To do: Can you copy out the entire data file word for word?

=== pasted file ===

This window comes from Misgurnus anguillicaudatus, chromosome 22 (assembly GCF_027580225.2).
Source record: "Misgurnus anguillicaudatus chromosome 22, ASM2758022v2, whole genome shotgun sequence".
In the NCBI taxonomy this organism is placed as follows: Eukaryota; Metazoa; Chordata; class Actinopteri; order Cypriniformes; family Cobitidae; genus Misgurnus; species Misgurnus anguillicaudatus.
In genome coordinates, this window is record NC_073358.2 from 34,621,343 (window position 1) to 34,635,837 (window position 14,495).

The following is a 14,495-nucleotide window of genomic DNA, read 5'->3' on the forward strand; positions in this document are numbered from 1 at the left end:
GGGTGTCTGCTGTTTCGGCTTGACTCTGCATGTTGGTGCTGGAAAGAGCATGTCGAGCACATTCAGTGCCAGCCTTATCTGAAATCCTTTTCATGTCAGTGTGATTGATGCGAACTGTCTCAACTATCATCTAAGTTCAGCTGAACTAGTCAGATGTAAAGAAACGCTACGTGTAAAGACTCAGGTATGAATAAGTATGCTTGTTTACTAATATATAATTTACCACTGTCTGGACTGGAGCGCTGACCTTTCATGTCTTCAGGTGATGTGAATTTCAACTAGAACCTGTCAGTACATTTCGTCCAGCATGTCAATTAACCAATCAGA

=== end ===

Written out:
This window comes from Misgurnus anguillicaudatus, chromosome 22 (assembly GCF_027580225.2).
Source record: "Misgurnus anguillicaudatus chromosome 22, ASM2758022v2, whole genome shotgun sequence".
In the NCBI taxonomy this organism is placed as follows: Eukaryota; Metazoa; Chordata; class Actinopteri; order Cypriniformes; family Cobitidae; genus Misgurnus; species Misgurnus anguillicaudatus.
In genome coordinates, this window is record NC_073358.2 from 34,621,343 (window position 1) to 34,635,837 (window position 14,495).

The following is a 14,495-nucleotide window of genomic DNA, read 5'->3' on the forward strand; positions in this document are numbered from 1 at the left end:
GGGTGTCTGCTGTTTCGGCTTGACTCTGCATGTTGGTGCTGGAAAGAGCATGTCGAGCACATTCAGTGCCAGCCTTATCTGAAATCCTTTTCATGTCAGTGTGATTGATGCGAACTGTCTCAACTATCATCTAAGTTCAGCTGAACTAGTCAGATGTAAAGAAACGCTACGTGTAAAGACTCAGGTATGAATAAGTATGCTTGTTTACTAATATATAATTTACCACTGTCTGGACTGGAGCGCTGACCTTTCATGTCTTCAGGTGATGTGAATTTCAACTAGAACCTGTCAGTACATTTCGTCCAGCATGTCAATTAACCAATCAGA